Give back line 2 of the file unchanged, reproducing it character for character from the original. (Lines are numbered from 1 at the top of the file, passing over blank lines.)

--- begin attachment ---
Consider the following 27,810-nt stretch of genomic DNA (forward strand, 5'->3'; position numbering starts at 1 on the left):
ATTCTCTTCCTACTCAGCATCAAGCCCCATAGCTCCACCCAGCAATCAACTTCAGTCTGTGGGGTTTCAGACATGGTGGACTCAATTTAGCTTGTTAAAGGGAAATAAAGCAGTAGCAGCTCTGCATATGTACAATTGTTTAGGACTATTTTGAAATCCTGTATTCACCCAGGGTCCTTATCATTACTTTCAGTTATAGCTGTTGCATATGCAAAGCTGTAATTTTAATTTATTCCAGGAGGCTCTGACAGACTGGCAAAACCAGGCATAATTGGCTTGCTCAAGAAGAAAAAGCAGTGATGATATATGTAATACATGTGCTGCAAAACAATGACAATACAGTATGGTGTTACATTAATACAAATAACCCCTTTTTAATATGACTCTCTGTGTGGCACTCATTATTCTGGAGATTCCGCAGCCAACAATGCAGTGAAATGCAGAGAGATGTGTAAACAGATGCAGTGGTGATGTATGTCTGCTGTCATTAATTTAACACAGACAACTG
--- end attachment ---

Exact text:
ATTCTCTTCCTACTCAGCATCAAGCCCCATAGCTCCACCCAGCAATCAACTTCAGTCTGTGGGGTTTCAGACATGGTGGACTCAATTTAGCTTGTTAAAGGGAAATAAAGCAGTAGCAGCTCTGCATATGTACAATTGTTTAGGACTATTTTGAAATCCTGTATTCACCCAGGGTCCTTATCATTACTTTCAGTTATAGCTGTTGCATATGCAAAGCTGTAATTTTAATTTATTCCAGGAGGCTCTGACAGACTGGCAAAACCAGGCATAATTGGCTTGCTCAAGAAGAAAAAGCAGTGATGATATATGTAATACATGTGCTGCAAAACAATGACAATACAGTATGGTGTTACATTAATACAAATAACCCCTTTTTAATATGACTCTCTGTGTGGCACTCATTATTCTGGAGATTCCGCAGCCAACAATGCAGTGAAATGCAGAGAGATGTGTAAACAGATGCAGTGGTGATGTATGTCTGCTGTCATTAATTTAACACAGACAACTG